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Amazon Patents Electronic Marketplace For 'Used' Digital Content
Posted On February 14, 2013
Will individuals soon be able to buy and sell “used” digital media such as apps, ebooks, and music downloads? And if so, will they only be able to do this through Amazon? These are among the questions being asked after Amazon, Inc. was awarded a U.S. patent for an “electronic marketplace for used digital objects.” (U.S. Patent No. 8,364,595, available online at The patent, which traveled a nearly 4-year journey from application to issuance, would permit users to create “personalized data stores”—presumably through Amazon—which would house digital media files and permit the files to be moved from one person’s store to another through a secure system. The granting of the patent, however, does not mean that Amazon will actually establish the marketplace, or that the use of the marketplace would be legal.

Sales of digital media now rival—if not exceed—their traditional analog counterparts. The Fifty Shades trilogy sold an estimated 20 million copies, roughly split between trade paperback and ebook formats. Published projections suggest that revenues from downloaded music—encompassing both individual downloads and streaming access—will exceed revenues for compact discs within the next 2 years. According to IHS Screen Digest, more movies are now watched online than are purchased on DVD or BluRay. However, up until now, a combination of technical and legal limitations have prevented individuals from reselling their digital content in the same way that they have been able to resell their books, DVDs, and CDs. The Amazon patent attempts to address both the technical and legal issues.

From a technical side, the proposed “electronic marketplace” would contain a system of processors, storage media, and software. The system would create a user’s “personalized data store” space to store “digital object(s) obtained from an authorized source.” These digital objects can include images, ebooks, audio and video recordings, apps, and other digital content. (The patent is silent on whether the system would require the content to be provided by Amazon.) If users wanted to sell, lend, give, or trade a digital object from their data store, the proposed recipient would also have to establish their own personalized data store. On receiving a request to move the digital object from one data store to another, the system would evaluate the request according to a series of rules, including the authorization for moves, the number of moves the digital object has already completed, and ultimately authorize or deny the move.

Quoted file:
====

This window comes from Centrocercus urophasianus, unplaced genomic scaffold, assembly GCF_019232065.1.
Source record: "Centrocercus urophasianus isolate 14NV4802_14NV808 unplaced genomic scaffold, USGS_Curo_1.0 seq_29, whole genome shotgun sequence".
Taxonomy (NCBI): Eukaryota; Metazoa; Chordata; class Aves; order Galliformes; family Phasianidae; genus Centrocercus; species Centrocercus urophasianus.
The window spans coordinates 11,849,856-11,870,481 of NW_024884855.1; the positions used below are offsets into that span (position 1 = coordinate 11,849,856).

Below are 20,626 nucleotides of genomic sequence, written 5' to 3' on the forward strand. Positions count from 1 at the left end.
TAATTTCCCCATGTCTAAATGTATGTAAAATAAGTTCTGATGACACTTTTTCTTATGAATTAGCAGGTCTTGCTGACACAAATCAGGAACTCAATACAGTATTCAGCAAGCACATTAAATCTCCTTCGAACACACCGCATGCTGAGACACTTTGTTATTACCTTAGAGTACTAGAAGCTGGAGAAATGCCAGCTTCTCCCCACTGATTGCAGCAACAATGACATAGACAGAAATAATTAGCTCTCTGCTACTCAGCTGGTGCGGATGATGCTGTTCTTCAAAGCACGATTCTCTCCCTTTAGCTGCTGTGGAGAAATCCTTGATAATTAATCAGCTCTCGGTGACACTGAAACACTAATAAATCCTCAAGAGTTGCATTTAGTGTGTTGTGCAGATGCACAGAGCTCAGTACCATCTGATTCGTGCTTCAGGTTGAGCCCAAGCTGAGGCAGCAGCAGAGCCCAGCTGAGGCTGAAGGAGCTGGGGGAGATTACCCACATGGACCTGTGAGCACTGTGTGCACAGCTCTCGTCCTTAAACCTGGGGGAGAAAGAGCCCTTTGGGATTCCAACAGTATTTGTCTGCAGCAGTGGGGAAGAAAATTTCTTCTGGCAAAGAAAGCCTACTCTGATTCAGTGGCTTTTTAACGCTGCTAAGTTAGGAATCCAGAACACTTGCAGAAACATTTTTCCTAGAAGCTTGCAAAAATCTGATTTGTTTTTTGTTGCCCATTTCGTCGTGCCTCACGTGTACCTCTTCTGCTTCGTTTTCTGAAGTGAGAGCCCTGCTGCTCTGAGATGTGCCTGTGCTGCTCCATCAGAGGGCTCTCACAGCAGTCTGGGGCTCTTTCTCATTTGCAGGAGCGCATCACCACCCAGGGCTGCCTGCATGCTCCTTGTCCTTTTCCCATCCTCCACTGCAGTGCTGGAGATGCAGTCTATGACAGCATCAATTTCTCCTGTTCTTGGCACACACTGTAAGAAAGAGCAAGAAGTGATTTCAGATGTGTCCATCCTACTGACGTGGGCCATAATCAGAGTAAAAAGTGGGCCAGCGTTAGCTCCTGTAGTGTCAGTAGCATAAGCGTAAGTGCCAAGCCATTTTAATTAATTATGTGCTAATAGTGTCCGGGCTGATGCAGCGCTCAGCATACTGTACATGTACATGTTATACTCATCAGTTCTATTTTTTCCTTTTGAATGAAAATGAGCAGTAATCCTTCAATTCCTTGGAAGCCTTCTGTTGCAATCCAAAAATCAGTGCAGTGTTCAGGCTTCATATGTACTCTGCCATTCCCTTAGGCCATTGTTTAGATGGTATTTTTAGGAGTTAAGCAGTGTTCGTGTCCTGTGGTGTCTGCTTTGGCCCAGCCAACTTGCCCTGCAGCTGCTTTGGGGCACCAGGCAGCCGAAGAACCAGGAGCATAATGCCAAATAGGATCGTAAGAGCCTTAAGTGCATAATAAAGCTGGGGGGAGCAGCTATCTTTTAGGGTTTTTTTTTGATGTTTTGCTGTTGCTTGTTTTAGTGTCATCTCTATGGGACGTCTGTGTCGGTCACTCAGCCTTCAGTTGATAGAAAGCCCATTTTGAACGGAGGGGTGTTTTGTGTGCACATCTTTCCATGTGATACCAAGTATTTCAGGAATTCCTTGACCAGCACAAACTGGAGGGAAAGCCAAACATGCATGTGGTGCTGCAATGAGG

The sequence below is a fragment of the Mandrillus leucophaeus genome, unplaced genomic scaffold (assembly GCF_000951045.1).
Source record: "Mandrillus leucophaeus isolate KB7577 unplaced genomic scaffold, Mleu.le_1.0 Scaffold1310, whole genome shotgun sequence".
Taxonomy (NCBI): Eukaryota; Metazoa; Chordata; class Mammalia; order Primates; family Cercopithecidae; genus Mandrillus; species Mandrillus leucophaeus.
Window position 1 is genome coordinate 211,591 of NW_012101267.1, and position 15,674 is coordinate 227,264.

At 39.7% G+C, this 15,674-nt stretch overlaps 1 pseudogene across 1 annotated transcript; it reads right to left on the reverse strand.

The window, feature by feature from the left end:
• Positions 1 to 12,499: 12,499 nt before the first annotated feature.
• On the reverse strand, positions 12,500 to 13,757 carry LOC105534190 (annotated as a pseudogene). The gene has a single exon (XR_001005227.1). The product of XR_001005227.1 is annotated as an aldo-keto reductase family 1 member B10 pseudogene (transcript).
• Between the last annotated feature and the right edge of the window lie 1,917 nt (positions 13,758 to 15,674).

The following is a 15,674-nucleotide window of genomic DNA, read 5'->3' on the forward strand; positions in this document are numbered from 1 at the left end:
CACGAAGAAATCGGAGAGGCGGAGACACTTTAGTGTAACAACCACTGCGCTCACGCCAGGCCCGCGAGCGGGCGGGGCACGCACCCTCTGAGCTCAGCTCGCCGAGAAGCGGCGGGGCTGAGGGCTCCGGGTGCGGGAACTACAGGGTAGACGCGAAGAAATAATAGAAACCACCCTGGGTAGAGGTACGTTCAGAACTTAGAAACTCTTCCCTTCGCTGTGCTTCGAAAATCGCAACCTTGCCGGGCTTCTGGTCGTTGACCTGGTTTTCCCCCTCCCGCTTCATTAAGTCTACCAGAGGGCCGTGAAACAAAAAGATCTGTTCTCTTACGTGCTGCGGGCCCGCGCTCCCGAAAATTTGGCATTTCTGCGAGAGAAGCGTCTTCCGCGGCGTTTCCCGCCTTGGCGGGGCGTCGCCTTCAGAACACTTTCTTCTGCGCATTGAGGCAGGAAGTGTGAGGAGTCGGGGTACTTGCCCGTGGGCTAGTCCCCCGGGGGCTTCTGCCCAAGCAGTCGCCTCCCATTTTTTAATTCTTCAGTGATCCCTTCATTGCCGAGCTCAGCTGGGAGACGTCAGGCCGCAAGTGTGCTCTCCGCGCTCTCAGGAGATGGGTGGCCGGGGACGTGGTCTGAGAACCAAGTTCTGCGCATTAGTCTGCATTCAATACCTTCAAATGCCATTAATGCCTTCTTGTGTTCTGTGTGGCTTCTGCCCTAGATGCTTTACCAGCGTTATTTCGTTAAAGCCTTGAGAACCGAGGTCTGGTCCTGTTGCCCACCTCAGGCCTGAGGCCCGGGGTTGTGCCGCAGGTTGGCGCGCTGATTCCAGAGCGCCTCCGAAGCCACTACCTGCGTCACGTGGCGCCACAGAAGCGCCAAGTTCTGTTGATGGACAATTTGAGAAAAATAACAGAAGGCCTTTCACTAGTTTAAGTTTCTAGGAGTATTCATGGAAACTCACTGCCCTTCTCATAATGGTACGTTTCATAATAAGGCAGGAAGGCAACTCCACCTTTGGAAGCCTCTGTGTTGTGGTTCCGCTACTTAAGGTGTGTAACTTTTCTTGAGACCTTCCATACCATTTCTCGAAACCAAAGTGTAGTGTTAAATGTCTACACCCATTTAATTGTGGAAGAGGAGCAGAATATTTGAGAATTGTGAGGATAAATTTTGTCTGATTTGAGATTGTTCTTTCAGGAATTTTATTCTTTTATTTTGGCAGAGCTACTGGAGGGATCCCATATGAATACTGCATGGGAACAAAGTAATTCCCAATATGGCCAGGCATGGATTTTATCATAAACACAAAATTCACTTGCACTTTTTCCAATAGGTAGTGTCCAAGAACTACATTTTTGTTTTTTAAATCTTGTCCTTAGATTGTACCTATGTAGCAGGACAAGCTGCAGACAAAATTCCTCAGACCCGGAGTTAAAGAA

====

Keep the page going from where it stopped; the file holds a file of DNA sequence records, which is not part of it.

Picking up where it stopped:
The patent allows the digital object transfer between the two users to be either in the form of streaming, downloading, or moving. Streaming under this patent is the same as currently recognized: allowing the transfer of the object without maintaining a permanent copy by the recipient once the stream is completed. The distinction between downloading and moving is more critical, however. Downloading transfers a digital object from one user to the other but maintains the object in the original data store as well as the new data store. Moving, however, transfers the digital object but then deletes it from the original store. As such, “moving” is the closest analogy to the sale of a physical object such as a book or CD.

The system for “moving” a digital object from one data store to another and deleting the original object will be a critical element in determining whether the electronic marketplace is legal under federal copyright law. Copyright’s First Sale Doctrine (available online at Title 17, Section 109 of the U.S. Code) permits individuals to “sell or otherwise dispose of” their particular copy of a copyrighted item, such as a physical book, CD, or DVD.

It is uncertain if and how the First Sale Doctrine applies to digital content. First Sale refers to “a particular copy” of a copyrighted work. Digital works don’t conform to the “particular copy” standard as the process of digital transmission involves the making of identical copies whether downloaded or streamed. “Moving,” as described by the patent, still would involve making a new copy in the new data store, even though the deletion of the original copy leaves the same net result of one “copy."